Kashgar has evoked an impassioned and ever-growing response, in me and many others. More and more people from around the world are reaching out and speaking out against this demolition and the destruction of a culture. Uyghur residents, as well as international architects, students and archaeologists, have banded together to create a united force dedicated to spreading the word. Public awareness in on the rise and it doesn’t look to be slowing down anytime soon.

As for me, my heart goes out the Uyghurs who are losing the heart of their civilization. I will continue to support in the best way I can. My cause page is closing in on 700 members and it is my hope that I can continue to reach these people and keep them united in this work against this cultural and human crime.

Let us know what you think!






Statement of Concern and Appeal for International Cooperation to Save Ancient Kashgar


July 6, 2009
Mr. Francesco Bandarin
UNESCO World Heritage Centre
7, place de Fontenoy
75352 Paris, France

Dear Mr. Bandarin:

We write to convey our profound concern for the ancient city of Kashgar in the Xinjiang Uyghur Autonomous Region of Northwest China and urge you to exert your influence to have the city included in the Chinese portion of the Silk Road being considered for the World Heritage List.

Reportedly, 85% of the ancient portion of the city is under demolition. The stated reason is that the old buildings are susceptible to earthquakes and pose a danger to residents. Though we support taking measures to ensure the safety of citizens, we are concerned that the demolition of Old Kashgar will deal a serious blow to the cultural heritage and archaeological patrimony of the Uyghur people, China, and all mankind.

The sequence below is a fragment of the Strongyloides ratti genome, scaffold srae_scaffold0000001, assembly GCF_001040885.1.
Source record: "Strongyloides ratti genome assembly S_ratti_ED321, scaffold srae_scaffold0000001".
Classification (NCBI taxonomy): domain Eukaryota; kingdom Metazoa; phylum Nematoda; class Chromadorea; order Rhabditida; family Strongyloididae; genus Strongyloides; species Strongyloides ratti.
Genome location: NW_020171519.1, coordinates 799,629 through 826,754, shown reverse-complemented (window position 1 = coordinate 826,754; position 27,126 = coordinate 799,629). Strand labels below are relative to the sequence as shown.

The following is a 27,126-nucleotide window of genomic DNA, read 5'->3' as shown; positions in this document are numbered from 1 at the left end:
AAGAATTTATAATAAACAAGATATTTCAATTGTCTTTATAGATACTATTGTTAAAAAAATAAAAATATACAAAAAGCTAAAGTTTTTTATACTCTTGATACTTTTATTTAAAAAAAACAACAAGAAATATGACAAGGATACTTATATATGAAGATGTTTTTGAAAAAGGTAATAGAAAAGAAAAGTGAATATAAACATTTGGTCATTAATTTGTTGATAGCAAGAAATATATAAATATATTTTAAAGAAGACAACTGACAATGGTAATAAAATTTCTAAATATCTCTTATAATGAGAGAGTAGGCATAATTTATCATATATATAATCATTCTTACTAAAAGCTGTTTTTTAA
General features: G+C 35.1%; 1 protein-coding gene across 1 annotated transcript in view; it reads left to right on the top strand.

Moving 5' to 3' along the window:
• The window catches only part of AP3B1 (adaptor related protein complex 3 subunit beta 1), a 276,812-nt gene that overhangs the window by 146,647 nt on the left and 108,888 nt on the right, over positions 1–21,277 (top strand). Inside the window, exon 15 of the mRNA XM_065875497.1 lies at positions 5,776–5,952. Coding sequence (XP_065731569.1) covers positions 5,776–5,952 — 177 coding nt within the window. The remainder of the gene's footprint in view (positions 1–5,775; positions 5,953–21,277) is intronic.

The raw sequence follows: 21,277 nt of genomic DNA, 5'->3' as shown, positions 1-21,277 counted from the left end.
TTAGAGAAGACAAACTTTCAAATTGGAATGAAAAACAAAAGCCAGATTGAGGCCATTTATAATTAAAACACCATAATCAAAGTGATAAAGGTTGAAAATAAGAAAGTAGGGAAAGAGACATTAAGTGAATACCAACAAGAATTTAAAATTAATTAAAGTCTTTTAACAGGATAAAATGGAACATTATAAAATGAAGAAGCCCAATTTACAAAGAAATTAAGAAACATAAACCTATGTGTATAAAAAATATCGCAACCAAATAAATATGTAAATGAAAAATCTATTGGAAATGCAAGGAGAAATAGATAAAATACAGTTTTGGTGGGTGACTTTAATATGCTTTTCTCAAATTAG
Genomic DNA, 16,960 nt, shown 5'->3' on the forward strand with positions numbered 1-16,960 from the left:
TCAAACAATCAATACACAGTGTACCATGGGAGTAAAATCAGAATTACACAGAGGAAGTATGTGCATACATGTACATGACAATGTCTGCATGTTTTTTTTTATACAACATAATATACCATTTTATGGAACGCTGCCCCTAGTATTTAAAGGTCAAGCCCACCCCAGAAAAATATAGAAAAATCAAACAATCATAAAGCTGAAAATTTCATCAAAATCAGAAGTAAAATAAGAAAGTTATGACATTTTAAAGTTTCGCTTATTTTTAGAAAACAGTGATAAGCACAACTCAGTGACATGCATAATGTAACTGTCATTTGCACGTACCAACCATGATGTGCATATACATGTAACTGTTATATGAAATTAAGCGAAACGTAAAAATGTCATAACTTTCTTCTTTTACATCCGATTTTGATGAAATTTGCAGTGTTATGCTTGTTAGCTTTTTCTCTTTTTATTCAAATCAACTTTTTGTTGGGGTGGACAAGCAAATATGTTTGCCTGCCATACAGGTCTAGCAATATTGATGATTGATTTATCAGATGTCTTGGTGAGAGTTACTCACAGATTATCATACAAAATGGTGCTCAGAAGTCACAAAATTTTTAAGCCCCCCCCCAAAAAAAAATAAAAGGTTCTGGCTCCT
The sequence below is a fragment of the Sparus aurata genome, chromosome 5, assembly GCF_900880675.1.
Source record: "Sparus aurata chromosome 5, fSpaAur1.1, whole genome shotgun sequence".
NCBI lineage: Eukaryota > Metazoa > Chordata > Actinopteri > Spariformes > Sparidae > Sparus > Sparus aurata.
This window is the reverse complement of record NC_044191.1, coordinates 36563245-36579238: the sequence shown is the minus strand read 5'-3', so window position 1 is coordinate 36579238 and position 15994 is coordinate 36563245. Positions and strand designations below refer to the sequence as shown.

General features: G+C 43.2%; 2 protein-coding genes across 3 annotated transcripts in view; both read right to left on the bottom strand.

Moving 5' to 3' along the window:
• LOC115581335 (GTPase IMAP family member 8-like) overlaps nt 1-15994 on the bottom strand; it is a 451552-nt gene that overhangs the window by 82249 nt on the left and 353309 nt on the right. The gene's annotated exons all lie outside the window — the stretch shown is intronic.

Since Old Kashgar was a key transit point on the Northern Steppe Route of the Silk Road, it is startling to discover that this fabled oasis city has not been included in the World Heritage List proposal. Besides having been an important Silk Road trading post, Old Kashgar is an historic center of Islamic and Uyghur culture, being the home of China’s largest mosque as well as the holiest Muslim site in Xinjiang, the tomb of Abakh Khoja. According to historian George Michell, author of the 2008 book Kashgar: Oasis City on China’s Old Silk Road, Old Kashgar is “the best preserved example of a traditional Islamic city to be found anywhere in Central Asia.”

Given the city’s vast tangible and intangible cultural heritage, we believe that considering the Silk Road for the World Heritage List without including Old Kashgar would be an incomplete designation. According to the Operational Guidelines for the Implementation of the World Heritage Convention, “To be deemed of outstanding universal value, a property must also meet the conditions of integrity and/or authenticity and must have adequate protection and management system to ensure its safeguarding.” We believe Old Kashgar meets the criteria for cultural heritage under the Assessment of Outstanding Universal Value.

China’s present treatment of Kashgar is all the more perplexing when one considers that as recently as 2007, the country appeared to be committed to preserving the old city in a way that respected its heritage and complied with international expectations. In that year, according to published reports, the Xinjiang Construction Department organized a group of experts to begin assessing an urban preservation plan for Kashgar. Among the topics discussed were how to preserve the old town, how to further study the relationship between Kashgar’s modern condition and its rich cultural past, and how to protect Kashgar’s tangible and intangible cultural heritage.